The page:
Arthur Phillip Sailor Mercenary Governor Spy
As a captain in the Georgian navy Arthur Phillip's integrity, intelligence and persistence made him perfectly suited to the role that history and circumstance presented to him in 1788, but landing the First Fleet at Botany Bay was only one of many achievements in a captivating life.
His is a story of political intrigue, eighteenth-century sailing ships, and the race for economic and geographic advancement in a world that was becoming truly international. It is a tale of ambition, of wealthy widows and marriage mistakes; of money and trade, espionage and mercenaries, hardship and illness. Beyond the facts of discovery and exploration, this book reveals the extraordinary idealism and the influence of the Enlightenment on the founding of Australia.
Michael Pembroke provides a compelling portrait of Arthur Phillip. He carefully weaves together the little-known facts and projects us into life in Georgian England – a time when newly discovered territories were the road to untold wealth.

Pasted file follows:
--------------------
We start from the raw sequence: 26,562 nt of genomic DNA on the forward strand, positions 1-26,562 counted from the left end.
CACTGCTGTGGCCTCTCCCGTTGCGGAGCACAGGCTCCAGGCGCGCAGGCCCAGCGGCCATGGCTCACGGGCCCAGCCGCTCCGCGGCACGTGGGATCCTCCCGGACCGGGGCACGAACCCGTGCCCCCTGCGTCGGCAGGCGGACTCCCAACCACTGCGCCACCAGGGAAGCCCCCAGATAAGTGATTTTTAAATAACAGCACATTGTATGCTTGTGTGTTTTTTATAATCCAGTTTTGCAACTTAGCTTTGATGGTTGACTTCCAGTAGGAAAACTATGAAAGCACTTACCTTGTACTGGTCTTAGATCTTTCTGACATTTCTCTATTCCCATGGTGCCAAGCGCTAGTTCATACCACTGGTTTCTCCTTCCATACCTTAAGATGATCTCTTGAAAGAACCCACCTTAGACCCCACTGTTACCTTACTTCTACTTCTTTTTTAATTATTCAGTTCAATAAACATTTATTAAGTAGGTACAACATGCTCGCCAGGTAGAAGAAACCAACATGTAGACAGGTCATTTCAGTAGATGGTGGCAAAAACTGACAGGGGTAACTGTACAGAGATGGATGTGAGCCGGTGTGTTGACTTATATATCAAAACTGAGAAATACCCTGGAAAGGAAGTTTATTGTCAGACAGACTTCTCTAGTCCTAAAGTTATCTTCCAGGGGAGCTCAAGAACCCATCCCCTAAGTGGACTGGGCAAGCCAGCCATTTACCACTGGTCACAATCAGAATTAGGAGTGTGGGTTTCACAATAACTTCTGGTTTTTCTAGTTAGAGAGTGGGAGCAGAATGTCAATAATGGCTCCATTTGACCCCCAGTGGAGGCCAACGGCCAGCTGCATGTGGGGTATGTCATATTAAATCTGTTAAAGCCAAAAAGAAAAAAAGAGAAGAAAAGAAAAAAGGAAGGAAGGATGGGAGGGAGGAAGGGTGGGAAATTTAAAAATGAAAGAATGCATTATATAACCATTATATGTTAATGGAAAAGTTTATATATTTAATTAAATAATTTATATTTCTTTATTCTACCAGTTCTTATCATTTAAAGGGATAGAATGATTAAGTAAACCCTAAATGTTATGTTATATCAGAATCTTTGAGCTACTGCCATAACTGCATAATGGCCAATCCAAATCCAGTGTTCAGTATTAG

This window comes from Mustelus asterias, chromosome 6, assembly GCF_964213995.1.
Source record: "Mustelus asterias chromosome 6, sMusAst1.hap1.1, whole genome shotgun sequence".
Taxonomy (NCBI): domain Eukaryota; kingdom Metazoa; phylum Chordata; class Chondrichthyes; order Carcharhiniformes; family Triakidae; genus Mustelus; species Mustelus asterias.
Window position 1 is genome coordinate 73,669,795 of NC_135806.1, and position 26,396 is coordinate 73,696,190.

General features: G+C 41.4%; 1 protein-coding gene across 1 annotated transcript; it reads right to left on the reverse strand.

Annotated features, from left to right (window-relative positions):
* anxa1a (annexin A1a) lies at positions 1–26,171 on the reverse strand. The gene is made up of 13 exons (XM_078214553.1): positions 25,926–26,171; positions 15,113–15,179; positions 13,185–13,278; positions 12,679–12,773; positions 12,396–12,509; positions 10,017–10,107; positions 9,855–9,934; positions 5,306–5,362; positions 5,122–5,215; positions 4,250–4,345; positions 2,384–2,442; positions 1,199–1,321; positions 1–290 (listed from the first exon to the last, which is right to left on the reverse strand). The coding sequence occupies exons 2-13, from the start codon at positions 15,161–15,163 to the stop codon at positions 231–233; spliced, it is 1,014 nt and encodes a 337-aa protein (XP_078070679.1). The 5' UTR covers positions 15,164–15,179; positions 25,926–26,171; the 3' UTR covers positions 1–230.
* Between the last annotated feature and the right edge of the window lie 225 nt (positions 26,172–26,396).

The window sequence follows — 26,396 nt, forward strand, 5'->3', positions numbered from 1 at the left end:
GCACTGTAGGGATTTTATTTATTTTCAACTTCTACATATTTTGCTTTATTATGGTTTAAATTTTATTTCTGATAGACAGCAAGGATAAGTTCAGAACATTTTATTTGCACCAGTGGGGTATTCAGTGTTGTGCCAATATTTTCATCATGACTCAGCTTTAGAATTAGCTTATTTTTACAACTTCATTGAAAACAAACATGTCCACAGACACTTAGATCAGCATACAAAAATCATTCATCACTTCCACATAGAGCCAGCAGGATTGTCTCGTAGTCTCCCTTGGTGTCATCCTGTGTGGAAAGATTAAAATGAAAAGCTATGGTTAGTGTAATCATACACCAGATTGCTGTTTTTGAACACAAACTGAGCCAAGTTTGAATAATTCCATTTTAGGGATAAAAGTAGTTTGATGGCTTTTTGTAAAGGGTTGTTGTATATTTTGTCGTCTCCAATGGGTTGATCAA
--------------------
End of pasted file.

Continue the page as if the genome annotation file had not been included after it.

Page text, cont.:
About the author:
Michael Pembroke is a writer, historian, naturalist and the author of the acclaimed historical biography Arthur Phillip – Sailor, Mercenary, Governor, Spy (2013), which was short-listed for the Prime Minister’s Literary Awards and runner-up in the National Maritime Museum history award. He was educated at the Universities of Sydney and Cambridge, is the son and the father of army officers, and has lived and travelled extensively throughout the world, including in East Asia. His father, an infantry platoon commander during the Korean War, was awarded the Military Cross for his role in a battle described as 'one of the finest battalion attacks in British history'. The research for this book has taken Pembroke to Moscow, Beijing, Pyongyang, Washington DC, Princeton and Cambridge. In 2016, he travelled through North Korea from the Yalu River to the Demilitarised Zone. He has been a judge of the Supreme Court of New South Wales since 2010.
Find out more about Governor Arthur Phillip here.Michael Pembroke
Published June 2014
230mm x 150mm